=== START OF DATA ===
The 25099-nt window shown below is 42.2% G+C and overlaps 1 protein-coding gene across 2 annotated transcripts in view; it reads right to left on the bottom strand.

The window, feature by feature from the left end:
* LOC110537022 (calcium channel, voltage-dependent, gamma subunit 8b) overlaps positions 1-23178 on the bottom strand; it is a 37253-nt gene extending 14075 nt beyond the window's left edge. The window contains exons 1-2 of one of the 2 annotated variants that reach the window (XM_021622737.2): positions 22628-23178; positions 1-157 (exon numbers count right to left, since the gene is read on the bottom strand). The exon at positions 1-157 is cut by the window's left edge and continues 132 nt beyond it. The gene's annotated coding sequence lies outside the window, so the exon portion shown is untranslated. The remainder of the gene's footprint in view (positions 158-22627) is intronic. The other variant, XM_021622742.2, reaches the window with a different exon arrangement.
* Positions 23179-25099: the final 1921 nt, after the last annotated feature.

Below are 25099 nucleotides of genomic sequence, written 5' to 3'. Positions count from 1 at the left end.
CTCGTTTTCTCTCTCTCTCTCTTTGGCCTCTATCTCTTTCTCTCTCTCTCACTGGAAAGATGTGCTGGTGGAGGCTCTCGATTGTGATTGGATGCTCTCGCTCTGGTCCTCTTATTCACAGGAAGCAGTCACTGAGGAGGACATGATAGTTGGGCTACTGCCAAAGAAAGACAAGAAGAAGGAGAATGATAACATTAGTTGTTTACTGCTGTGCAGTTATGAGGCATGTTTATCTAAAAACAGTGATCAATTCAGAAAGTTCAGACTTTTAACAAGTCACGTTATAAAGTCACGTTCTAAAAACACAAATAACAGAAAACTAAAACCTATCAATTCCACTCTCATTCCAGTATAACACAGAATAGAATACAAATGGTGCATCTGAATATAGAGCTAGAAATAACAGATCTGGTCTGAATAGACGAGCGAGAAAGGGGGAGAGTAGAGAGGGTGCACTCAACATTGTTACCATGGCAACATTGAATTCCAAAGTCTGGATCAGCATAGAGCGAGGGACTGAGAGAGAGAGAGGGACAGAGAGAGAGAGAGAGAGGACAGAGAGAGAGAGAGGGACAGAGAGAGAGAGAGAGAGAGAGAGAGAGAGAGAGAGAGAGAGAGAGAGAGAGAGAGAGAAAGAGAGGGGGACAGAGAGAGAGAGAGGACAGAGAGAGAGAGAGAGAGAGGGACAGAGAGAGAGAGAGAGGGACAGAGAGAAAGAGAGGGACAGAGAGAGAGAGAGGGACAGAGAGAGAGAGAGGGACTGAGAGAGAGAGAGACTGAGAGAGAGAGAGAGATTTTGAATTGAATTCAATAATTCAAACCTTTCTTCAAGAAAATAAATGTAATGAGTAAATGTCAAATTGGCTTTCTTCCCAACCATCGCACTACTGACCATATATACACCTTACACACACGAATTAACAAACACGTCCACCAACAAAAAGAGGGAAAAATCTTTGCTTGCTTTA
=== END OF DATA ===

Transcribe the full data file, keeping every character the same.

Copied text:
The 25099-nt window shown below is 42.2% G+C and overlaps 1 protein-coding gene across 2 annotated transcripts in view; it reads right to left on the bottom strand.

The window, feature by feature from the left end:
* LOC110537022 (calcium channel, voltage-dependent, gamma subunit 8b) overlaps positions 1-23178 on the bottom strand; it is a 37253-nt gene extending 14075 nt beyond the window's left edge. The window contains exons 1-2 of one of the 2 annotated variants that reach the window (XM_021622737.2): positions 22628-23178; positions 1-157 (exon numbers count right to left, since the gene is read on the bottom strand). The exon at positions 1-157 is cut by the window's left edge and continues 132 nt beyond it. The gene's annotated coding sequence lies outside the window, so the exon portion shown is untranslated. The remainder of the gene's footprint in view (positions 158-22627) is intronic. The other variant, XM_021622742.2, reaches the window with a different exon arrangement.
* Positions 23179-25099: the final 1921 nt, after the last annotated feature.

Below are 25099 nucleotides of genomic sequence, written 5' to 3'. Positions count from 1 at the left end.
CTCGTTTTCTCTCTCTCTCTCTTTGGCCTCTATCTCTTTCTCTCTCTCTCACTGGAAAGATGTGCTGGTGGAGGCTCTCGATTGTGATTGGATGCTCTCGCTCTGGTCCTCTTATTCACAGGAAGCAGTCACTGAGGAGGACATGATAGTTGGGCTACTGCCAAAGAAAGACAAGAAGAAGGAGAATGATAACATTAGTTGTTTACTGCTGTGCAGTTATGAGGCATGTTTATCTAAAAACAGTGATCAATTCAGAAAGTTCAGACTTTTAACAAGTCACGTTATAAAGTCACGTTCTAAAAACACAAATAACAGAAAACTAAAACCTATCAATTCCACTCTCATTCCAGTATAACACAGAATAGAATACAAATGGTGCATCTGAATATAGAGCTAGAAATAACAGATCTGGTCTGAATAGACGAGCGAGAAAGGGGGAGAGTAGAGAGGGTGCACTCAACATTGTTACCATGGCAACATTGAATTCCAAAGTCTGGATCAGCATAGAGCGAGGGACTGAGAGAGAGAGAGGGACAGAGAGAGAGAGAGAGAGGACAGAGAGAGAGAGAGGGACAGAGAGAGAGAGAGAGAGAGAGAGAGAGAGAGAGAGAGAGAGAGAGAGAGAGAGAGAGAAAGAGAGGGGGACAGAGAGAGAGAGAGGACAGAGAGAGAGAGAGAGAGAGGGACAGAGAGAGAGAGAGAGGGACAGAGAGAAAGAGAGGGACAGAGAGAGAGAGAGGGACAGAGAGAGAGAGAGGGACTGAGAGAGAGAGAGACTGAGAGAGAGAGAGAGATTTTGAATTGAATTCAATAATTCAAACCTTTCTTCAAGAAAATAAATGTAATGAGTAAATGTCAAATTGGCTTTCTTCCCAACCATCGCACTACTGACCATATATACACCTTACACACACGAATTAACAAACACGTCCACCAACAAAAAGAGGGAAAAATCTTTGCTTGCTTTA